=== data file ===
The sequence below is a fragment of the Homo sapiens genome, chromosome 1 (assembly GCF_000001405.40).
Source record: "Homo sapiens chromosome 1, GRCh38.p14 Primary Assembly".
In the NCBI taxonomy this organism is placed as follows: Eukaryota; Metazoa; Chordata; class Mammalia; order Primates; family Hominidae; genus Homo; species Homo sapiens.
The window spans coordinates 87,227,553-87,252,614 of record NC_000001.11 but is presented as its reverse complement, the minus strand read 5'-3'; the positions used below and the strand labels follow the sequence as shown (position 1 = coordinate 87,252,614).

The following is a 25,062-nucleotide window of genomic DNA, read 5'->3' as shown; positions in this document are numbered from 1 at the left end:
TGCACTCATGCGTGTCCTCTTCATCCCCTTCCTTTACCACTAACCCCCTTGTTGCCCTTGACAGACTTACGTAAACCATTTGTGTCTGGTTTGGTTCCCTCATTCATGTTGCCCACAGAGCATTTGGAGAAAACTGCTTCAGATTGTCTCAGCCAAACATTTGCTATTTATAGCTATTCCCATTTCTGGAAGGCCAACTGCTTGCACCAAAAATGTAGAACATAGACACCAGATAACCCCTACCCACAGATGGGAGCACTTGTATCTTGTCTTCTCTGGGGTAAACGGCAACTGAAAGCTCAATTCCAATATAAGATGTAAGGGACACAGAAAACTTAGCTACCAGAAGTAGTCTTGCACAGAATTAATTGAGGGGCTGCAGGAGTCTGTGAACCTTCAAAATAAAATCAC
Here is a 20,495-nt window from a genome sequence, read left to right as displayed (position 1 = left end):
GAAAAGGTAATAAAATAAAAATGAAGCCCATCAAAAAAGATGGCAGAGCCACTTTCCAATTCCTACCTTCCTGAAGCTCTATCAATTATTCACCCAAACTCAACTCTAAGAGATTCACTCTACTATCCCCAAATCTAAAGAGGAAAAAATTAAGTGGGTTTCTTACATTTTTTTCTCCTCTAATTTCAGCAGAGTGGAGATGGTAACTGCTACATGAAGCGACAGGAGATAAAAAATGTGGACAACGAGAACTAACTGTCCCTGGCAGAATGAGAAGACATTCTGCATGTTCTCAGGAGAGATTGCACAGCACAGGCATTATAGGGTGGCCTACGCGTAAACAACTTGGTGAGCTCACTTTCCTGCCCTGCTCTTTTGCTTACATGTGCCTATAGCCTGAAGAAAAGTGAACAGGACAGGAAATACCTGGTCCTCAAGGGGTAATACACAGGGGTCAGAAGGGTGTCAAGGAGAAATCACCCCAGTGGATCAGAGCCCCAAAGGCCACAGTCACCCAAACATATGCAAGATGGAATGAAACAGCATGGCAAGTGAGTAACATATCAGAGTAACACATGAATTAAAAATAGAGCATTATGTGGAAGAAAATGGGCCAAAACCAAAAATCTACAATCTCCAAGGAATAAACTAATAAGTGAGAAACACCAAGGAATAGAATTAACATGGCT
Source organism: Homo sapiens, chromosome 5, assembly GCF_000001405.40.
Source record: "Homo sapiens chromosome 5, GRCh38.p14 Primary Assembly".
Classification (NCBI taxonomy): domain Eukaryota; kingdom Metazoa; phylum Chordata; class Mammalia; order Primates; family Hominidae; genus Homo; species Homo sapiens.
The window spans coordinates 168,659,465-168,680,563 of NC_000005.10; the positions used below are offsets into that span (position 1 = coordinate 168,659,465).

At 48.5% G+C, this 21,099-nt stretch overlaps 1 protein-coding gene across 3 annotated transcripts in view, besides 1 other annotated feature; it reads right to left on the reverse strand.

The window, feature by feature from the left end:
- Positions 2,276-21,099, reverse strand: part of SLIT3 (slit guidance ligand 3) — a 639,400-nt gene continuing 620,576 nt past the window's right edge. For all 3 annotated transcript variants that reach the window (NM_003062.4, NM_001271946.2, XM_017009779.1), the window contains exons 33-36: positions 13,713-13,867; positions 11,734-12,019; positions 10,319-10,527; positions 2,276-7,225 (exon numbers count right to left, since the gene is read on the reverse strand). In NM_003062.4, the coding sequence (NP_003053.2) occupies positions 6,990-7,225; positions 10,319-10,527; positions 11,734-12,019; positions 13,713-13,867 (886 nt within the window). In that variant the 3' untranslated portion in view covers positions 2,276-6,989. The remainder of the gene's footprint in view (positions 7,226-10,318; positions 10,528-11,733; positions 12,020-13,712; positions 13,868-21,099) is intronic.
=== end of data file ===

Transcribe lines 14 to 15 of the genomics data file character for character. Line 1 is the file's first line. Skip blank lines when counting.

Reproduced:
The window, feature by feature from the left end:
- Positions 2,276-21,099, reverse strand: part of SLIT3 (slit guidance ligand 3) — a 639,400-nt gene continuing 620,576 nt past the window's right edge. For all 3 annotated transcript variants that reach the window (NM_003062.4, NM_001271946.2, XM_017009779.1), the window contains exons 33-36: positions 13,713-13,867; positions 11,734-12,019; positions 10,319-10,527; positions 2,276-7,225 (exon numbers count right to left, since the gene is read on the reverse strand). In NM_003062.4, the coding sequence (NP_003053.2) occupies positions 6,990-7,225; positions 10,319-10,527; positions 11,734-12,019; positions 13,713-13,867 (886 nt within the window). In that variant the 3' untranslated portion in view covers positions 2,276-6,989. The remainder of the gene's footprint in view (positions 7,226-10,318; positions 10,528-11,733; positions 12,020-13,712; positions 13,868-21,099) is intronic.